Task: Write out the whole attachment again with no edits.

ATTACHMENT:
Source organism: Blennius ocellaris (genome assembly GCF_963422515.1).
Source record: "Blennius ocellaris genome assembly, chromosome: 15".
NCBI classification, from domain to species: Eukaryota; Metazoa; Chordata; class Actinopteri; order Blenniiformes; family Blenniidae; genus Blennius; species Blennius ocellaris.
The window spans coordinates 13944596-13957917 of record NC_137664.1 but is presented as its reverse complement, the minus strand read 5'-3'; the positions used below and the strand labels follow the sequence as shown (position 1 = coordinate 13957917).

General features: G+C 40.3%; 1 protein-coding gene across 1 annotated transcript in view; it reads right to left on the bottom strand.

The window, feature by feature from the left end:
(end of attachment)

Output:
Source organism: Blennius ocellaris (genome assembly GCF_963422515.1).
Source record: "Blennius ocellaris genome assembly, chromosome: 15".
NCBI classification, from domain to species: Eukaryota; Metazoa; Chordata; class Actinopteri; order Blenniiformes; family Blenniidae; genus Blennius; species Blennius ocellaris.
The window spans coordinates 13944596-13957917 of record NC_137664.1 but is presented as its reverse complement, the minus strand read 5'-3'; the positions used below and the strand labels follow the sequence as shown (position 1 = coordinate 13957917).

General features: G+C 40.3%; 1 protein-coding gene across 1 annotated transcript in view; it reads right to left on the bottom strand.

The window, feature by feature from the left end: